Woman Caught In Adultery

Who was the woman caught in adultery?

Woman Caught In Adultery

John 8:3-11 Woman Caught In Adultery

John 8:12-20 I Am the Light of the World
JOHN 8:3-4  3 Then the scribes and Pharisees brought to Him a woman caught in adultery. And having set her in the midst, 4 they said to Him, “Teacher, this woman was caught committing adultery, in the very act.

Anything odd about their accusation against this woman caught in adultery?
If the woman was “caught committing adultery, in the very act” (John 8:4), she wasn't caught alone. Why didn't they also bring the man who was caught committing adultery with the woman?

JOHN 8:5-6  5 “Now, in the law, Moses commanded us that such should be stoned. So what do You say?” 6 And this they said, testing Him, that they might have something of which to accuse Him. But Jesus stooped down and wrote on the ground with His finger.

What Old Testament law are the scribes and Pharisees referring to in John 8:5?
“If a man is found lying with a married woman, then both of them shall die - the man that lay with the woman, and the woman; so you shall purge the evil from Israel. If a young woman who is a virgin is betrothed to a husband, and a man finds her in the town and lies with her, then you shall bring both of them out to the gate of that town, and you shall stone them with stones to death, the young woman because she did not cry out in the town, and the man because he humbled the wife of his neighbor; so you shall put away the evil from among you” (Deuteronomy 22:22-24).

Why did they all of a sudden want Jesus' opinion?
They interrupted His teaching to try to trap Him and brand Him a false teacher in front of those gathered.

What’s the trap?
If Jesus doesn’t approve stoning the woman caught in adultery, He breaks the Jewish law cited above. If He approves the stoning, He breaks the Roman law that prohibits Jews from carrying out capital punishment.

What did Jesus write on the ground?
Speculations abound on this topic, but we simply don't know. He may have written on the ground to convey a message to the men or to make them step closer to see what He was writing, thus drawing their eyes off the woman, who probably was less than fully clothed since she had been dragged away after getting caught “in the very act” (John 8:1) of adultery.

JOHN 8:7-9  7 And when they continued asking Him, He raised Himself up and said to them, “The sinless one among you, let him throw the stone at her first.” 8 And again He stooped down and wrote on the ground. 9 And having heard and being convicted by their conscience, they went away one by one, beginning with the oldest until the last. And Jesus was left alone, and the woman standing in the midst.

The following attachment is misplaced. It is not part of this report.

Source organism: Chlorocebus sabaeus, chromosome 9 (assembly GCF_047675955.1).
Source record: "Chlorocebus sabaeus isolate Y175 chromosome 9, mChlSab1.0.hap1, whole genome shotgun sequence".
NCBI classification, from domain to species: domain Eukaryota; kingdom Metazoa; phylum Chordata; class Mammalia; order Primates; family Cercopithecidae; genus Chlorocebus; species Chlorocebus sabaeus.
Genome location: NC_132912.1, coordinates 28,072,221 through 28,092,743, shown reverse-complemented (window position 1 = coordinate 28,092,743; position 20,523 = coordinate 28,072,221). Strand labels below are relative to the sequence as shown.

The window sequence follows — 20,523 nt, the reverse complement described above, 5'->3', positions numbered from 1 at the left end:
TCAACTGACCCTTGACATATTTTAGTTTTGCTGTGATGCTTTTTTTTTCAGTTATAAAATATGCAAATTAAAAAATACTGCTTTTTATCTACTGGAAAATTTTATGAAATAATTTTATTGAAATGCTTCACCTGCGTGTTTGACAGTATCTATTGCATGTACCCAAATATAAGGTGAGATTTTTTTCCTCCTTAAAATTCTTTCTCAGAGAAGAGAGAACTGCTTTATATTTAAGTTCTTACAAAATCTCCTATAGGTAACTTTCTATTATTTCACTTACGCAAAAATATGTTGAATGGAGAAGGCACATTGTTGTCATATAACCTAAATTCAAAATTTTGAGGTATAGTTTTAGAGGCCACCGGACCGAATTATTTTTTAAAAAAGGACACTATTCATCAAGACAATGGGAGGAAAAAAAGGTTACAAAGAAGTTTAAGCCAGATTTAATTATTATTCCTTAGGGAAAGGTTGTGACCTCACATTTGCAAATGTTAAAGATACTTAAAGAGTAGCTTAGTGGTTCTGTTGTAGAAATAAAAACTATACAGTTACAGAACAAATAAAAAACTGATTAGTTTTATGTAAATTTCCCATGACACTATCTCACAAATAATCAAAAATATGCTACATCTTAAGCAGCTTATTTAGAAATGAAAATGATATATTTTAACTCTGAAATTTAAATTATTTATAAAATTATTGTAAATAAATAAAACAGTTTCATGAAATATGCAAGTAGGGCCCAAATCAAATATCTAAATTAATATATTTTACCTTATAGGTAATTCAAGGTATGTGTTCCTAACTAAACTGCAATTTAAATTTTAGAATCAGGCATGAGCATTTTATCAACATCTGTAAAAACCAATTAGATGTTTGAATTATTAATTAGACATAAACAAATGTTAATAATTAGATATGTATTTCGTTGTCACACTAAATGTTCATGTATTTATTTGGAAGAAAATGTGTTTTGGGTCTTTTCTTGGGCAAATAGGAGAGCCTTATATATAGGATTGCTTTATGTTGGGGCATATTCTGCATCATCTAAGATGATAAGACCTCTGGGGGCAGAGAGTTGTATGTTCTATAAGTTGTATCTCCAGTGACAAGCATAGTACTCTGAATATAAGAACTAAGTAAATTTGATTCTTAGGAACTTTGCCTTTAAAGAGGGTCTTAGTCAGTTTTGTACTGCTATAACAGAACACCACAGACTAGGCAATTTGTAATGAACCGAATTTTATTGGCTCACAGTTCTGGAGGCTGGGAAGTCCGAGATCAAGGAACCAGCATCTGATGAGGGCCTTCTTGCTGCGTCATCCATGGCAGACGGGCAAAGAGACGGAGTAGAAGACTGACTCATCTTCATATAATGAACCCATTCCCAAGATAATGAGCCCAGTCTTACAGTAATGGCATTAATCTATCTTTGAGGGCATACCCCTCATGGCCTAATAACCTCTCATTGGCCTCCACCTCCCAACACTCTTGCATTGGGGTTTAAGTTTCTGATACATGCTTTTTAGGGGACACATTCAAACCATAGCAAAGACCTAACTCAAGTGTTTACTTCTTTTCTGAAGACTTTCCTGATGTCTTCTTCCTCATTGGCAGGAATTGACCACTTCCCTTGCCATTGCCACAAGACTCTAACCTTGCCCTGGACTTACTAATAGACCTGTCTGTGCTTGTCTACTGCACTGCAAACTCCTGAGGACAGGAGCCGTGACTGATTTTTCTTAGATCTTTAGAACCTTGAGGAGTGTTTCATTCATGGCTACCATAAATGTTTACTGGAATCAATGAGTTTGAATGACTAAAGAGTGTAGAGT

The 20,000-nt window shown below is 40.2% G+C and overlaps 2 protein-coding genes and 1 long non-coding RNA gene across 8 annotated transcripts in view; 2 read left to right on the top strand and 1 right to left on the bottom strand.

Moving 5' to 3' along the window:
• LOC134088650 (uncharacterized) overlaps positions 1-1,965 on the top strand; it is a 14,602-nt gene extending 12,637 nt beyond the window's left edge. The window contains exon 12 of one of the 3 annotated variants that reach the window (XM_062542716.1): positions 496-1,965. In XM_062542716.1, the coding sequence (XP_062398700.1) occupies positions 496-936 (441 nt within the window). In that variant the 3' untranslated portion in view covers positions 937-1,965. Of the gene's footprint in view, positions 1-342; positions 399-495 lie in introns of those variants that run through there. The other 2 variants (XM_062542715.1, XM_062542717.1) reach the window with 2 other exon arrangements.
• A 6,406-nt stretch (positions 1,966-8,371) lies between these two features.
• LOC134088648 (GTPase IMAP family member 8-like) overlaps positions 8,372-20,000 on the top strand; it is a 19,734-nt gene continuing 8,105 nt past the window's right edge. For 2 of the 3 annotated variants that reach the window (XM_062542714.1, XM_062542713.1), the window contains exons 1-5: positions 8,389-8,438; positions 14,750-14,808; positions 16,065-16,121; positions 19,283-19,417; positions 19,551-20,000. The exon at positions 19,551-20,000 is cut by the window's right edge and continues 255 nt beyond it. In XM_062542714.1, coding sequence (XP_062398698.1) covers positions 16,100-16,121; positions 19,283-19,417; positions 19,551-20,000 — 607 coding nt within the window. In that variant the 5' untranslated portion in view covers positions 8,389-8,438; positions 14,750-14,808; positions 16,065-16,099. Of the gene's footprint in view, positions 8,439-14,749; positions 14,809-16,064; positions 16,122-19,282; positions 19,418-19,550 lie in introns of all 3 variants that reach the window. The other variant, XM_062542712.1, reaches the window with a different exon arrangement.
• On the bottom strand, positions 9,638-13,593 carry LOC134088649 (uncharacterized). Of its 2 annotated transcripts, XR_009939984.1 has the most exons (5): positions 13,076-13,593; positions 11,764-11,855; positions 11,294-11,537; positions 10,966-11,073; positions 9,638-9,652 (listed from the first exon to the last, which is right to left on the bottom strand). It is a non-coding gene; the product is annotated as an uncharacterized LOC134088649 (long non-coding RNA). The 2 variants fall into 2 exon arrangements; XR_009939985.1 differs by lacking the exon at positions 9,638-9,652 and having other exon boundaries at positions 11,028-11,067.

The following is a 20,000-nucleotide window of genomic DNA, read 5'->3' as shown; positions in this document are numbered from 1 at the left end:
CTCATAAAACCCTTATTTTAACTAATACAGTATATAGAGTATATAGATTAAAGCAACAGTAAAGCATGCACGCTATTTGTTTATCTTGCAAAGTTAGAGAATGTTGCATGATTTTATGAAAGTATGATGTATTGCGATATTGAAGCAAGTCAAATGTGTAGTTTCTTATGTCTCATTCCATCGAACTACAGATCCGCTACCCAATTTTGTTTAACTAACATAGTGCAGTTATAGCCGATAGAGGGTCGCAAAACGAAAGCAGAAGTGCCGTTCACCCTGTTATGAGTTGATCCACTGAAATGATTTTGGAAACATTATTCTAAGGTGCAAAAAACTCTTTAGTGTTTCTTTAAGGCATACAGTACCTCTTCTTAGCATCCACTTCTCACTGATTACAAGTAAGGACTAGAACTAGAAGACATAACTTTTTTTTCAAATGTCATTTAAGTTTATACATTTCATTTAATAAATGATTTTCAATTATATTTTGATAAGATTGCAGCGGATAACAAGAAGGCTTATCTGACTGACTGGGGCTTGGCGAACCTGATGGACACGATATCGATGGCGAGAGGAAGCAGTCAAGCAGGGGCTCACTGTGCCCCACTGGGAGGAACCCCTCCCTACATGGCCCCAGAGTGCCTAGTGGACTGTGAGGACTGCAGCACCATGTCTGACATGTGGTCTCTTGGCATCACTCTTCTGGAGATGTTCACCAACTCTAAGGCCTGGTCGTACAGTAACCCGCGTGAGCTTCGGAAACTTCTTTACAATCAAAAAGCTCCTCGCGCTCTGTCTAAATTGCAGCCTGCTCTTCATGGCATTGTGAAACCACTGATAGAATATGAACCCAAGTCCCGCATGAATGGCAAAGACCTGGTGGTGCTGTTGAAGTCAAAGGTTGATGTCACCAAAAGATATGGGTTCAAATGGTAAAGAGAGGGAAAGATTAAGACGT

Why did Jesus raise “Himself up” (John 8:7)?
So that the entire crowd can hear what He was about to say.

Why did He then stoop down “again” (John 8:8)?
Perhaps to have them focus on what they heard instead of focusing on Him.

Who left first after hearing, “The sinless one among you, let him throw the stone at her first” (John 8:7)?
“The oldest” (John 8:9).

Probably because they had committed more sins during their longer lives.

JOHN 8:10-11  10 When Jesus had raised Himself up and saw no one but the woman, He said to her, “Woman, where are those accusers of yours? Has no one condemned you?” 11 And she said, “No one, Lord.” Then Jesus said to her, “Neither do I condemn you; go and sin no more.”

Why doesn't Jesus chastise the woman for her sin?
She probably lived through the most scary and shameful moment of her life. She had been caught in the act of committing adultery and had been dragged away by a band of men who wanted to kill her. She knew her sin and also Jesus’ authority over her.

How do we know that?
If she thought nothing of her sin or Jesus, she would have bolted the moment the last accuser left. Instead, she remained “standing” (John 8:9) and called Jesus “Lord” (John 8:11). Throughout His ministry, Jesus rebuked the Jews and others who thought they weren't sinners, but was merciful to those who admitted their sins and sought forgiveness.

How is that different today?
It isn't.

Did Jesus address the woman' adultery nevertheless?
Yes, He called it “sin” and told her to go and sin no more(John 8:11).